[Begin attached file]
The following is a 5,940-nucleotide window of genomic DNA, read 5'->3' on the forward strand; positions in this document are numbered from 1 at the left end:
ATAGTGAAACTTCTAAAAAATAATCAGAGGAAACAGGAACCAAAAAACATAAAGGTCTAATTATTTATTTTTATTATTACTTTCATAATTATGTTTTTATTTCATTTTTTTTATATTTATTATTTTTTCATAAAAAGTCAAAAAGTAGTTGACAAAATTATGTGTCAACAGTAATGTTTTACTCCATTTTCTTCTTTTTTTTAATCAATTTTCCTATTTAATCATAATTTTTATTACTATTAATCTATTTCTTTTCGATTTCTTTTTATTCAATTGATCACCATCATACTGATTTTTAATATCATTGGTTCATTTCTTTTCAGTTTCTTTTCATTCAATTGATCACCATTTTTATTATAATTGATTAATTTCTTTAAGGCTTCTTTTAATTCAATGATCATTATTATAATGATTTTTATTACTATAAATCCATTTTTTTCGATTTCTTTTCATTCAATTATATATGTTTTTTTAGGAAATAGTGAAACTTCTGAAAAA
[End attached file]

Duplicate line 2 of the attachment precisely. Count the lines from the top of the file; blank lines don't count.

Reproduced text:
ATAGTGAAACTTCTAAAAAATAATCAGAGGAAACAGGAACCAAAAAACATAAAGGTCTAATTATTTATTTTTATTATTACTTTCATAATTATGTTTTTATTTCATTTTTTTTATATTTATTATTTTTTCATAAAAAGTCAAAAAGTAGTTGACAAAATTATGTGTCAACAGTAATGTTTTACTCCATTTTCTTCTTTTTTTTAATCAATTTTCCTATTTAATCATAATTTTTATTACTATTAATCTATTTCTTTTCGATTTCTTTTTATTCAATTGATCACCATCATACTGATTTTTAATATCATTGGTTCATTTCTTTTCAGTTTCTTTTCATTCAATTGATCACCATTTTTATTATAATTGATTAATTTCTTTAAGGCTTCTTTTAATTCAATGATCATTATTATAATGATTTTTATTACTATAAATCCATTTTTTTCGATTTCTTTTCATTCAATTATATATGTTTTTTTAGGAAATAGTGAAACTTCTGAAAAA